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A San Francisco man was living in his car when it was towed. Now he’s suing the city

Eli Wirtschafter
James Smith waits inside the AutoReturn tow yard in Bayshore, to find out if he can have his car back

Last December, James Smith’s car was towed as a consequence of unpaid parking violations. Smith was homeless, and the car was his only shelter. Now, Smith filing suit against San Francisco, arguing that towing for debt-collection is unconstitutional.

James Smith, a 64-year-old San Franciscan, used to volunteer for the Coalition on Homelessness. He would help families find places to stay for a night. Sometimes he’d even open up his own little apartment.

Smith never expected that one day, he’d be the one living on the streets.

“Never, ever,” says Smith. “I asked myself, ‘what did I do wrong?’”

Smith relies on disability checks. He has back pain, and replacements in both his knees. It’s hard for him to hold down a job.

Last fall, he moved out of his apartment and started to sleep in the back of his 2007 Honda Accord.

“My money, my food, my clothing were in the car. So that was my home,” he says.


Smith also used his car to get odd jobs.

Then, a few days after Christmas last year, he says left his car for a couple hours on Hyde Street. He didn’t notice there was street sweeping that morning.

When he came back for his car, it was gone.

“I called the police department and told them I believe my car was stolen,” says Smith.

But it wasn’t stolen. It had been towed. When Smith got in touch with AutoReturn, the towing company that contracts with San Francisco, he found out that he had racked up 21 different parking violations. In order to get his car back, Smith would have to pay all the fees for the overdue parking tickets, plus a pile of towing and storage charges. He says it came out to almost $5,000.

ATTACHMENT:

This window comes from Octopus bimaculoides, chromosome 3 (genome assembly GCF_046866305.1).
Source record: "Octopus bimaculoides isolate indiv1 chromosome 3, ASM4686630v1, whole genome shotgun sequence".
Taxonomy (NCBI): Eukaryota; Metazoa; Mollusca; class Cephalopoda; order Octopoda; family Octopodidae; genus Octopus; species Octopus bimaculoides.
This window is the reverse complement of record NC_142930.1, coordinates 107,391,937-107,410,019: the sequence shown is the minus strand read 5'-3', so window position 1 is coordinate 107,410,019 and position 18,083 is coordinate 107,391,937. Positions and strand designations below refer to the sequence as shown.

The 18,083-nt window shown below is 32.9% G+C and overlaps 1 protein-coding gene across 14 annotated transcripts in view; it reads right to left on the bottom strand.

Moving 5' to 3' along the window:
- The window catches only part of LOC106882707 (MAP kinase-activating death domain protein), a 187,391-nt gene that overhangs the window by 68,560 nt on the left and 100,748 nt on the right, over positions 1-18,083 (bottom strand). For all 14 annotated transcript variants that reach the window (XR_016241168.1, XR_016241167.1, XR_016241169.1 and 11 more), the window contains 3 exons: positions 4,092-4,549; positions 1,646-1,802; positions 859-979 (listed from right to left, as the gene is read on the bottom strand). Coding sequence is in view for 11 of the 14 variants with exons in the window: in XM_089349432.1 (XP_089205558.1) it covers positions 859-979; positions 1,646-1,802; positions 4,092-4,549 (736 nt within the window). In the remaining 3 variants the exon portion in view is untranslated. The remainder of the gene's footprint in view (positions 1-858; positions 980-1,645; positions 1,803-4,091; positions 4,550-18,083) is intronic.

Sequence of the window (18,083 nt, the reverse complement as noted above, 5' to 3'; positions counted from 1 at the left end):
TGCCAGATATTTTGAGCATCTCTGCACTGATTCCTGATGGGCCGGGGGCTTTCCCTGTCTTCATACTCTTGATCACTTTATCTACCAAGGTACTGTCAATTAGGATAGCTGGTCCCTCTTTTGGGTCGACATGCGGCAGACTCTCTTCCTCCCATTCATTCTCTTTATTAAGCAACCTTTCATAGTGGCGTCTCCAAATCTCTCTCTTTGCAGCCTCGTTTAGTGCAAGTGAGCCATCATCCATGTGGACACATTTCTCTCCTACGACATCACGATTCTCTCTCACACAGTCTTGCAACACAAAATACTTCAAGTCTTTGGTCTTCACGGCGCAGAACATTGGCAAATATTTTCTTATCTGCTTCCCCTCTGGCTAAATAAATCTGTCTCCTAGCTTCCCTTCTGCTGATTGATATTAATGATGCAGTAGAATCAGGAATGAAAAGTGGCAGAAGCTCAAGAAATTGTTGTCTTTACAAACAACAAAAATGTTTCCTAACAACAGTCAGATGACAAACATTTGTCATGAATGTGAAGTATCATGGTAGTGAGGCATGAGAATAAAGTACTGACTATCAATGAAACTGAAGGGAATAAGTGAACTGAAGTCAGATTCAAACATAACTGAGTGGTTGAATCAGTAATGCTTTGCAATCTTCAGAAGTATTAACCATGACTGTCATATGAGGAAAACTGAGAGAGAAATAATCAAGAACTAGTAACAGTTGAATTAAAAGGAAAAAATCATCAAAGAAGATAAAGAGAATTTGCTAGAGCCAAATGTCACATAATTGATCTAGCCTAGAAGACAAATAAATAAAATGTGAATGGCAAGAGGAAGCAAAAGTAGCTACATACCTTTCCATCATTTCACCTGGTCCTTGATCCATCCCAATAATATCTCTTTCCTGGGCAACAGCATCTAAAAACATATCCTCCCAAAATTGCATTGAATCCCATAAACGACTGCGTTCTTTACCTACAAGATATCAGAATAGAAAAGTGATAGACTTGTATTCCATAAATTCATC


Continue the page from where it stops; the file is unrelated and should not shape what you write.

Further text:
“That is extremely too much for anyone with a fixed income — or even not with a fixed income — to have to pay that much money for a car being towed,” says Smith.

Smith didn’t have the money. Every day he didn’t pay, AutoReturn’s storage fees went up by another $71.

Is towing a car for overdue tickets unconstitutional?

San Francisco tows about 4,000 vehicles for overdue fines and fees each year.

Credit Eli Wirtschafter

Elisa Della-Piana, legal director of the Lawyers’ Committee for Civil Rights in San Francisco, says that 50 percent of those vehicles are never reclaimed.

“People can't afford to pay the tow and storage fees to get them back,” she says, noting that across the state, 45,000 vehicles are sold each month after their owners fail to pay fines.

“This is permanent deprivation,” says Della-Piana, “people losing often their only asset, their only way to work, or the only way to take their kids to school, and for many people like Mr. Smith, their only shelter.”

The Lawyers’ Committee, along with with another nonprofit, Bay Area Legal Aid, are suing the SFMTA on Smith’s behalf.

The civil rights lawyers make a sweeping claim against the notion that cars can be towed because of overdue citations. Their case cites the 4th Amendment, which protects against “unreasonable searches and seizures” of property.

“It's unconstitutional to tow where there's not a warrant and there's not a public safety or urgent traffic-convenience issue,” says Della-Piana.

The lawyers also claim that it’s unconstitutional to tow a car because its owner is too poor to pay a fine.

John Coté, a spokesman for the city attorney’s office, wrote in an email that SFMTA’s policies “are consistent with both state law and the Constitution.”

“Mr. Smith received 21 parking tickets,” wrote Coté. “Each one of those tickets included on it a warning that if his car had five or more delinquent parking tickets, it could be impounded.”

Cars seized without final warning

Many of the citations on Smith’s car occurred before he became homeless. Smith says he was bedridden at the time, and his caretaker often failed to move his car for him.

The SFMTA sent notices of the overdue tickets by mail. But during this time, Smith had moved out of his apartment. He says he never saw the mail.

“I knew I might have a ticket or two,” says Smith, “but not as many as they claimed.”